SAYREVILLE, NJ—Local elections were a mixed bag in Middlesex County, with an array of blowouts, dozens of seats going uncontested, but also many close races and even some votes that are still too close to call.

Thirteen of the 25 towns in Middlesex County held Mayoral elections on November 5. In five communities, only one candidate ran for the government’s highest office without any opposition.

But there will definitely be some changes next year, with new Mayors now set to take office in Dunellen, Middlesex, Milltown, and Sayreville.

Who will be the new Mayor of Sayreville remains to be seen, with as many as 96 votes still left to be counted in the close race to succeed outgoing Mayor Kennedy O’Brien.

Republican Arthur Rittenhouse, Jr. currently holds a slim lead of 18 votes over opponent Victoria Kilpatrick, but both seemed optimistic at a recent hearing on mail-in ballots.

New Brunswick Today recorded the Board of Elections hearing on November 8, three days after the election, where Democrat Victoria Kilpatrick closed some of the gap between her total and that of Republican Arthur Rittenhouse, Jr.

Notably, Dan Frankel, a longtime member of the election board who also serves as Sayreville’s Business Administrator declined to recuse himself from votes on ballots in that race after a request from Rittenhouse.

At the conclusion of the hearing, it was announced that Kilpatrick pulled down 30 additional votes in the tight race, and Rittenhouse gained fifteen.

Going into the evening, she had trailed Rittenhouse by 33, but after the remaining “late” mail-in ballots were counted, the gap was just 18 votes.

According to a document provided to the public, Sayreville also saw 96 provisional paper ballots cast at polling stations. The Board of Elections will ultimately decide which of those to count on Tuesday, November 12.

The hearing is open to the public and scheduled to begin at 4pm at 11 Kennedy Boulevard in East Brunswick.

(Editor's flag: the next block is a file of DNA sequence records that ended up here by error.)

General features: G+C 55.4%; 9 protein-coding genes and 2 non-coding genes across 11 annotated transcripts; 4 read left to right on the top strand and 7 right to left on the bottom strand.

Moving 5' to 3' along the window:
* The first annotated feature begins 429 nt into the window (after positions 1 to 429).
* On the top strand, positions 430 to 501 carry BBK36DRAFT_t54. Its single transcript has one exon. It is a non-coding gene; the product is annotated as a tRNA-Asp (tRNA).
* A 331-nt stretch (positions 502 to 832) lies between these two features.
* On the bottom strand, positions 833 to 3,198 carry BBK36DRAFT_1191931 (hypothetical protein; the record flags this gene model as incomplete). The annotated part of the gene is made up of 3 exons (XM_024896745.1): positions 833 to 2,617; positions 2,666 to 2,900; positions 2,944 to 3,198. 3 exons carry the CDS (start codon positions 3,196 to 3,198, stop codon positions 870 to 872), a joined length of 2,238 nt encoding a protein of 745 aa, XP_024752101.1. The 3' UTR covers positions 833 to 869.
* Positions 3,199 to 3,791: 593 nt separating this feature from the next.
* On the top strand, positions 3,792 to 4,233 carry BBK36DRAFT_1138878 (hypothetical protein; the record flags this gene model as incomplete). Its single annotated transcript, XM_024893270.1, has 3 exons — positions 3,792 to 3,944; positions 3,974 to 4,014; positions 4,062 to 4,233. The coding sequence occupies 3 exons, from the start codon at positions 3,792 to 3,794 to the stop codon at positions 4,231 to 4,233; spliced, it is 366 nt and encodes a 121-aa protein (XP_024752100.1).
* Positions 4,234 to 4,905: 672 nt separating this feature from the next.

While some cities like New Brunswick saw no contests or nothing but blowouts in the November 5 races, many were hard fought and some came down to just a few votes.

Middlesex Co. Democratic Chairman Kevin McCabe

Sayreville was said to be of great importance to some Democrats, with the Chairman of the Middlesex County Democratic Organization, Kevin McCabe, promising his candidate, Kilpatrick, would win the seat during his own campaign for re-election to lead the party in June.

The numbers in Monroe, where Democrat Gerald Tamburro prevailed over Democrat-turned-Republican Councilman Charles Dipierro, were also probably much tighter than Democrats were hoping for.

There, mail-in votes made the difference between a win and a loss.

Dipierro prevailed over the octogenarian incumbent at the polls by a score of 5,349-5,225. But Tamburro banked 2,220 mail-in votes, far more than the 1,420 Dipierro did and more than enough to clinch a victory for the Dems.

Democrats also held onto offices in Edison, Woodbridge, and North Brunswick, as expected, but they also prevailed in a somewhat close race in Milltown, where a new Democrat will now take over for one who is stepping down.

Trina Jensen Mehr, the next Mayor of Milltown, was one of four candidates who sat down for interviews with New Brunswick Today the weekend before the election.

Democrats were also victorious in Jamesburg, Metuchen, and Highland Park, where their incumbent Mayors ran unopposed by any Republicans or Independents.

Meanwhile, Republicans narrowly held onto Mayor and Council offices in South River, won by larger margins in Old Bridge, and managed to wrestle control of Middlesex Borough from the Democrats.